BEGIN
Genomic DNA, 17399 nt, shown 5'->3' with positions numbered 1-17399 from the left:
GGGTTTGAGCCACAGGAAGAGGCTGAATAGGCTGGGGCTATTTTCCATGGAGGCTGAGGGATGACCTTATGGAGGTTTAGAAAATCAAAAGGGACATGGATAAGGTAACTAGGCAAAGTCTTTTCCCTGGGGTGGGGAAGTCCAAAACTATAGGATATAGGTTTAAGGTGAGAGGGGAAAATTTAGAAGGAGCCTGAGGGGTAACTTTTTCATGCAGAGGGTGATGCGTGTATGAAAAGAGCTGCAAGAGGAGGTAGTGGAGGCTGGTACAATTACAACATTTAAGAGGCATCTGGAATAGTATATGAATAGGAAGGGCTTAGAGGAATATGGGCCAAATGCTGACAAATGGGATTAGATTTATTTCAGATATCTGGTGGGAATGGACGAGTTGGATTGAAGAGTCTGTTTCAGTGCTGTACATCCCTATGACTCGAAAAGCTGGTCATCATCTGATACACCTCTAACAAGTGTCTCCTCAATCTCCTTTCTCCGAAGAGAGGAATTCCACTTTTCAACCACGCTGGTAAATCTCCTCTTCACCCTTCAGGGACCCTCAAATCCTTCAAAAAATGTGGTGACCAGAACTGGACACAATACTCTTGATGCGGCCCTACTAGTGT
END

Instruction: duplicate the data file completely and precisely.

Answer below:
Genomic DNA, 17399 nt, shown 5'->3' with positions numbered 1-17399 from the left:
GGGTTTGAGCCACAGGAAGAGGCTGAATAGGCTGGGGCTATTTTCCATGGAGGCTGAGGGATGACCTTATGGAGGTTTAGAAAATCAAAAGGGACATGGATAAGGTAACTAGGCAAAGTCTTTTCCCTGGGGTGGGGAAGTCCAAAACTATAGGATATAGGTTTAAGGTGAGAGGGGAAAATTTAGAAGGAGCCTGAGGGGTAACTTTTTCATGCAGAGGGTGATGCGTGTATGAAAAGAGCTGCAAGAGGAGGTAGTGGAGGCTGGTACAATTACAACATTTAAGAGGCATCTGGAATAGTATATGAATAGGAAGGGCTTAGAGGAATATGGGCCAAATGCTGACAAATGGGATTAGATTTATTTCAGATATCTGGTGGGAATGGACGAGTTGGATTGAAGAGTCTGTTTCAGTGCTGTACATCCCTATGACTCGAAAAGCTGGTCATCATCTGATACACCTCTAACAAGTGTCTCCTCAATCTCCTTTCTCCGAAGAGAGGAATTCCACTTTTCAACCACGCTGGTAAATCTCCTCTTCACCCTTCAGGGACCCTCAAATCCTTCAAAAAATGTGGTGACCAGAACTGGACACAATACTCTTGATGCGGCCCTACTAGTGT